A common request in my company is for dates to be expressed in relation to the Quarter of the year in which they fall. Using Power Automate there is no native way of calculating this, so in this post I’m demonstrating two different methods to calculate the Quarter from a given input date:

1. Nested IF Conditions
2. Filtered Array

## Nested IF Conditions

1. Trigger Flow – for the purposes of this demo I’m using a manual trigger with a date input, but of course it will work with any date so the logic can be implemented within a bigger flow

2. Calculate Month Number – the next step is to use a FormatDateTime function to convert the input date to the Month Number. We use the following expression to achieve this

```formatdatetime(triggerBody()['date'], 'MM')
```

3. Calculate Quarter Number – the final step is to use the calculated Month number to work out which Quarter it is in. This is achieved with a set of nested IF conditions. The expression to use for this is:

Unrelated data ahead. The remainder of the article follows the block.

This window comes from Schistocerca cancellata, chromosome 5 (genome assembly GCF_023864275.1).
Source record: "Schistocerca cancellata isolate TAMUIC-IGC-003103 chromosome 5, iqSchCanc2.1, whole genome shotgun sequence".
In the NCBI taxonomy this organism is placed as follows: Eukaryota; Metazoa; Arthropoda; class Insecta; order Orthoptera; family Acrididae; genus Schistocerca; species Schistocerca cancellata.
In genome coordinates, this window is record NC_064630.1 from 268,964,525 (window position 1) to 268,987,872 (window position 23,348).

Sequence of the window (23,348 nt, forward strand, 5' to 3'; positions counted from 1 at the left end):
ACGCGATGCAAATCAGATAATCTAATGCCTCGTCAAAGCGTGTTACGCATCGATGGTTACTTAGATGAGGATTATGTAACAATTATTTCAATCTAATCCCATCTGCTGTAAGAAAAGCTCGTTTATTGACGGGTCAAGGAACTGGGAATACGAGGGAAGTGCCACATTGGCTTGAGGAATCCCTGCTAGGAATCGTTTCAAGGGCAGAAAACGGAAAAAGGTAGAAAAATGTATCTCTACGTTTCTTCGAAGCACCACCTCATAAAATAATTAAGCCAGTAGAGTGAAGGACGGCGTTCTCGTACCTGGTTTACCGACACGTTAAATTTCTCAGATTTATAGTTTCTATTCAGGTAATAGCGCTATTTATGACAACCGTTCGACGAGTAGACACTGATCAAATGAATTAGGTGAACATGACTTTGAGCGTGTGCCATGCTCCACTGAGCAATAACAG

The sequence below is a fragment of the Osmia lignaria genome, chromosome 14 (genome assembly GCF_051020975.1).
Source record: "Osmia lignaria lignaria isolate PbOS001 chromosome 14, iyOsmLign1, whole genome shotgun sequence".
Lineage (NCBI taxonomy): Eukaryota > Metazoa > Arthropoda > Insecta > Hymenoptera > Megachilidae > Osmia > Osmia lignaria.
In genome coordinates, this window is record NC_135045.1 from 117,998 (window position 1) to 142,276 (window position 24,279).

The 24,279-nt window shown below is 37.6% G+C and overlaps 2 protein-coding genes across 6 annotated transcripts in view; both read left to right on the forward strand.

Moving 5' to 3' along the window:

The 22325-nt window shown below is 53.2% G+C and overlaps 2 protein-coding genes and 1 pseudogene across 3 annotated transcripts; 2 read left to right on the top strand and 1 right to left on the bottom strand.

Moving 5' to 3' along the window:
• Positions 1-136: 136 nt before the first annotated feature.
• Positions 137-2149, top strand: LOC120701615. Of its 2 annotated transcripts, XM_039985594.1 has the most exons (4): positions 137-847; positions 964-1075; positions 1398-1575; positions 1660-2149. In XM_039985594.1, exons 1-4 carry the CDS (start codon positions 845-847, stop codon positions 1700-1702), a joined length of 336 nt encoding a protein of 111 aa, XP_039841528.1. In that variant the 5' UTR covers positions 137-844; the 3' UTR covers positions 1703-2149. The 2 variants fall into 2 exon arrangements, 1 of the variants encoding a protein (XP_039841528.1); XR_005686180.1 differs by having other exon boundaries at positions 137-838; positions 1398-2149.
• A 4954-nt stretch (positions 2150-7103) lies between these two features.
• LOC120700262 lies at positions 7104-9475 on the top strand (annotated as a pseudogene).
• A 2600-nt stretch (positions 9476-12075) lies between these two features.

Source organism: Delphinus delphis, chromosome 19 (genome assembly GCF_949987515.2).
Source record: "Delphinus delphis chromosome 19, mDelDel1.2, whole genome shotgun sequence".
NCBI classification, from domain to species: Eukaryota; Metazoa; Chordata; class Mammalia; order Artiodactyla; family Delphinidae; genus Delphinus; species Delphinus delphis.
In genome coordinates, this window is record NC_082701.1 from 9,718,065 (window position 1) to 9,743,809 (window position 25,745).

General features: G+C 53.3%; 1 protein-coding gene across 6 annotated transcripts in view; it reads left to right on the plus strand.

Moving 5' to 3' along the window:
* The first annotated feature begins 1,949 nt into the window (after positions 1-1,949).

```if(
or(
equals(outputs('MonthNum'), '01'),
equals(outputs('MonthNum'), '02'),
equals(outputs('MonthNum'), '03')
),
'Q1',
if(
or(
equals(outputs('MonthNum'), '04'),
equals(outputs('MonthNum'), '05'),
equals(outputs('MonthNum'), '06')
),
'Q2',
if(
or(
equals(outputs('MonthNum'), '07'),
equals(outputs('MonthNum'), '08'),
equals(outputs('MonthNum'), '09')
),
'Q3',
if(
or(
equals(outputs('MonthNum'), '10'),
equals(outputs('MonthNum'), '11'),
equals(outputs('MonthNum'), '12')
),
'Q4',
'N/A'
)
)
)
)
```

## Filtered Array

1. Trigger Flow – as in the previous method, I’m using a manual trigger for the Flow with a Date input

2. Calculate Month Number – as in the previous method, the first action is to use a FormatDateTime expression to calculate Month Number from the input date

3. Compose Quarter Array – next we compose an Array that contains the Month Numbers and their related Quarter Number. The Array I used is:

```[
{
"Month": "01",
"Quarter": "Q1"
},
{
"Month": "02",
"Quarter": "Q1"
},
{
"Month": "03",
"Quarter": "Q1"
},
{